I am planning on making my normally aspirated engine into a boosted Supercharged Engine using the AEM F/IC 6. From many searches and forum posts I've heard I need to do MAF (Mass Airflow Sensor) Clamping, I don't mind doing it however, I was to understand why it's so important and the major difference between a boosted application and normally aspirated... is it simply that a boosted application will draw in more air causing the MAF to read higher than usual? How can MAF see boost? (Small Reference https://www.youtube.com/watch?v=4sECmiN7EwA)

2 Answers 2


The MAF is a very accurate flow meter that sits in the intake air path. Its job is to tell the engine how much air is being drawn into the engine, so it can inject the correct amount of fuel to keep fuel/air mix at stochiometric, both so performance is at peak and smog is at minimums. These things are allied causes, so normally this thing is your friend and there's no reason to screw with it.

However, when you boost an engine that was never designed to be boosted, you introduce an array of problems. Among them is that the MAF is now indicating airflow numbers that are higher than expected because of so much air moving. To detect broken sensors, the engine PCM checks throttle, temperature, baro and MAF against each other, and will blow a code if a sensor "doesn't make any sense".

If the manufacturer sells a supercharged version of that car, they set upper limits in the PCM so it doesn't consider "being boosted" to be a sensor error. On a dedicated, built-for-purpose racing vehicle, you simply use a PCM that understands it may be boosted.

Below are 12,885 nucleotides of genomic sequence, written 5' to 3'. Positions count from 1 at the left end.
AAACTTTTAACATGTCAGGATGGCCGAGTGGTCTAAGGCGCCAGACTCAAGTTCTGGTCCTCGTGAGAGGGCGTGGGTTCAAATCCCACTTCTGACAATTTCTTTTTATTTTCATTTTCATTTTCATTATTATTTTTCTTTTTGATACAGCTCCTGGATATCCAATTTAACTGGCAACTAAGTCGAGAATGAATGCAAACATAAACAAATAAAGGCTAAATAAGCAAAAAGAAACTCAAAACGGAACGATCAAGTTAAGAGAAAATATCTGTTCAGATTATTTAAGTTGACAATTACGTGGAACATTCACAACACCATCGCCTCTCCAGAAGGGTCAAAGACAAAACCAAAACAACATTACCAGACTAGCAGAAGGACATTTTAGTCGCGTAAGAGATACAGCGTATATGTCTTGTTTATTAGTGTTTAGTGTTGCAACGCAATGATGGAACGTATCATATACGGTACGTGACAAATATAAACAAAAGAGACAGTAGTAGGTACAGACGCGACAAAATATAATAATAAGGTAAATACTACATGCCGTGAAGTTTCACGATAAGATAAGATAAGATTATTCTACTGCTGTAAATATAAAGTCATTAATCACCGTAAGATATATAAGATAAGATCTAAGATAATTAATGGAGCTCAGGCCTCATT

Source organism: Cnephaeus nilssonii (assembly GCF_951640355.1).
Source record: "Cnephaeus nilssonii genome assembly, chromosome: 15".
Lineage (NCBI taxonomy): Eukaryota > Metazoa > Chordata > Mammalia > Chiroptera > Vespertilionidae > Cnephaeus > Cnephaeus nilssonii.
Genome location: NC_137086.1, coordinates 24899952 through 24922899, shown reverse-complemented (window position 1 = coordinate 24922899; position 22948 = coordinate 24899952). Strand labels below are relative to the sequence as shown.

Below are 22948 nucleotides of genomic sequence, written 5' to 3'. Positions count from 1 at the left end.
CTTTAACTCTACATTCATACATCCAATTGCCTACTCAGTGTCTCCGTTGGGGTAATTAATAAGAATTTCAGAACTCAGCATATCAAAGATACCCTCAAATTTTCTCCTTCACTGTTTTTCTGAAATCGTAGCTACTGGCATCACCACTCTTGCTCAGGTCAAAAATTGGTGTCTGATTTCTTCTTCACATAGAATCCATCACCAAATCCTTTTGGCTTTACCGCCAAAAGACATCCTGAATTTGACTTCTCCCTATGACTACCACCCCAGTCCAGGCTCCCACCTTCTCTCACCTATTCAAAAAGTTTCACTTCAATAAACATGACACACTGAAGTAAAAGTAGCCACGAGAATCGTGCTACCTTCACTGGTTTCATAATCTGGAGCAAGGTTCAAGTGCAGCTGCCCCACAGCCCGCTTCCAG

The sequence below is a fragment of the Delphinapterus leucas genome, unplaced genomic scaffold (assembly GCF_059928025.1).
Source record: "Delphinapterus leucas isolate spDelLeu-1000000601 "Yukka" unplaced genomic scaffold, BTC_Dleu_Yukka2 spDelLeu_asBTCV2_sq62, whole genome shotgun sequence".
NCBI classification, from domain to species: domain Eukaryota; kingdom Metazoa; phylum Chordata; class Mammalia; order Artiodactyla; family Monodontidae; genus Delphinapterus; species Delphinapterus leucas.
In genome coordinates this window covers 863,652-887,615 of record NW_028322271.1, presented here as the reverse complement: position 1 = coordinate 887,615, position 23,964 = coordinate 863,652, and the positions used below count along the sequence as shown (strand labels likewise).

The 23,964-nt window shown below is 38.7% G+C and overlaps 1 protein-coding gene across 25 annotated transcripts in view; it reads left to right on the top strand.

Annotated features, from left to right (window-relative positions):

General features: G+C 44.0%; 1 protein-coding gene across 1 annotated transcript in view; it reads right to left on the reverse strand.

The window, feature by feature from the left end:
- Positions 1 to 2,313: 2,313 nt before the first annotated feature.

But of course the problem comes when you boost a made-for-street, EPA certified vehicle where the manufacturer never dreamed it would be boosted, and didn't give the PCM flexible enough parameters.

This vendor's hackaround to that is to trick the PCM and then take control of fuel injection.


The bottom line is, the MAF doesn't see boost, it sees air flow. The Manifold Absolute Pressure (MAP) sensor can see boost. In most normally aspirated cars, the MAF (if even equipped) and MAP work together along with other sensors to come up with the correct amount of fuel to be injected into the engine. Naturally aspirated engines only require a MAP sensor which can read pressures up to 1 bar (or a single atmosphere), while in boosted applications a MAP sensor which is capable of reading above 1 bar is needed so the computer can understand what is going on.

When I stated if a MAF is even equipped in a car, the ECU doesn't necessarily need a MAF in order to run correctly. There are two modes which an ECU could run an engine in. The first using the MAF. The second is called speed density. Speed density only uses a MAP without a MAF. While a MAF can do a great job at determining how much air is entering the engine, there is a point where boosted airflow becomes an issue and the MAF no longer can read the amount of air coming into the system. Think of it as the MAF "being pegged" or maxxed out. It would only be sending the maximum reading to the ECU and nothing more.

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